Why you should care
Because children are losing life and limb due to these buried bombs.
Ivan Flores is a multimedia journalist who’s working on a long-term visual project about Afghanistan.
I’m standing in a minefield on the side of a mountain in Afghanistan. In a few moments, a land mine will explode. Mirwais, the tall, broad-shouldered Afghan operations assistant for Mine Action Committee Center for Afghanistan (MACCA), hands me a cup of chai. The mine goes off. A controlled detonation. On the side of a mountain, in a remote part of Afghanistan, a team from MACCA is sweeping and digging for land mines. The Taliban frequently targets anyone who works with the government or the U.N.; deminers are therefore considered legitimate targets.
It looks like the rusted bottom of a tin can. But this tin can will take out your legs and leave you to die.
Following a narrow path up a steep cliff, I watch the deminers sweeping the ground with metal detectors. The only indicator of what’s safe and what’s contaminated land are stones painted in different colors: White is all right and red is dead. The path is about 1.5 meters wide and either side could be lined with mines. White is all right, I keep reminding myself. One of the workers calls out. He’s found something.
Using only hand signals, he gestures toward the ground. He kneels on the path and opens his tool kit. If it weren’t for his blast vest and face shield and the fact we’re standing in a mine field, he would look like a gardener. Carefully pulling out an assortment of metal rods and brushes and a small digging tool, he goes to work — slowly. He’s found a mine and radios in for a small explosive charge to clear it. It’s a Russian PM-2 mine but looks just like the rusted bottom of a tin can. But this tin can will take out your legs and leave you to die.
At EMERGENCY’s surgery center in Kabul, I’m having coffee with the program director, Luca Radaelli. EMERGENCY is an Italian NGO that has operated in Afghanistan since the 1990s. Radaelli has piercing blue eyes, with salt and pepper hair that matches his beard. The hospital was built at the site of a former nursery school that was hit by a rocket, killing five children. The playground is still mostly intact. The hospital is free of charge for all victims of war, regardless of affiliation — Radaelli says they treat the person, not the politics. Over lunch, the staff quiz me about life outside the hospital; security protocols keep them within the confines of the hospital and a guest house. We watch an American helicopter fly by, bank sharply and fire off several flares. A radio crackles, “Falcon, Falcon, six people coming in. Possible mine explosion.”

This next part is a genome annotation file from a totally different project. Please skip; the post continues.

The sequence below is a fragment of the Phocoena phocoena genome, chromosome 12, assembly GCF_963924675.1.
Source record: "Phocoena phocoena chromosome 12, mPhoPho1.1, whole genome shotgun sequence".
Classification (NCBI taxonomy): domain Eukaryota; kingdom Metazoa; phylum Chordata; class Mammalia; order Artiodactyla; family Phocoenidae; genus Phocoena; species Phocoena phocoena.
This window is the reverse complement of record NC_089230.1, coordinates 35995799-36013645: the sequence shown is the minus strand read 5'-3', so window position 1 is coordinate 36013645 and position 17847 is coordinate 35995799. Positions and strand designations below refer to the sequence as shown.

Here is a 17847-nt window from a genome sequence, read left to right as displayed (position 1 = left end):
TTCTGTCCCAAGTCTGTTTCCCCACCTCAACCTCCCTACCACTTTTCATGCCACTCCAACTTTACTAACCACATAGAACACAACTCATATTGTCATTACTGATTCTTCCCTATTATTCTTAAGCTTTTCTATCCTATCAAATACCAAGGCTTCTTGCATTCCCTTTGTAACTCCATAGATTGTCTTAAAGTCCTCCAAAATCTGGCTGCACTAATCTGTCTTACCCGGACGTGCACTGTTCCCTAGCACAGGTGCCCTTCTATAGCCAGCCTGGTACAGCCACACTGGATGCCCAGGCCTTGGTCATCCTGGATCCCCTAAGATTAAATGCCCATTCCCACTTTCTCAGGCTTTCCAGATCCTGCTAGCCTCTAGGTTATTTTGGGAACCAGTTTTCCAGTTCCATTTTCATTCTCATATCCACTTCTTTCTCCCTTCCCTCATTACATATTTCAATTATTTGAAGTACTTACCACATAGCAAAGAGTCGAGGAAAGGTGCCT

I’m running toward the ER to meet the ambulance. The doors swing open and the first victim is wheeled in. He’s conscious but shaking violently, having suffered burns on more than 40 percent of his body, mostly on his head and back. There is shrapnel in his chest. The team surrounds him. Then the doors burst open again, and again, and again. A crowd has formed outside the ER, rubbernecking for a glimpse inside. The medical staff is cutting away what’s left of his clothes while trying to intubate him and prep him for surgery.
On my rounds, I met a boy, Ahmad Zia. He’s 8. One day, playing outside with his brother, he found something on the ground and decided to smash it with a rock. Ahmad lost his right arm, right eye and most of his hearing. His body was peppered with shrapnel, and even though his left eye was saved, it no longer works. At the hospital I met more children: a quadriplegic with bed sores from a remote village in the north, a boy who looks perfectly normal except he can’t stop screaming from the nerve damage. There are others, with missing limbs, missing eyes, a laundry list of atrocities inflicted on the most vulnerable population by ghosts of a history long forgotten. Children and goat herders are the most likely victims of land mines and other explosive remains.
I see pieces of burned flesh stuck to a gurney, bloody rags on the floor, and an orderly is mopping up. I walk to the children’s ward to say goodbye to some of the kids, making sure not to wake the boy who was screaming during rounds. Radaelli tells me that this year will be the worst year for civilian casualties. I ask him how he knows. “Because every year for the last five years has been worse than the one before it,” he replies. We’re both silent.
A helicopter flies overhead and I thank him for his time. With an estimated 534 square kilometers of known mines, an entrenched insurgency, an unstable government and funding cuts, making Afghanistan mine-free by 2023 feels further and further out of reach.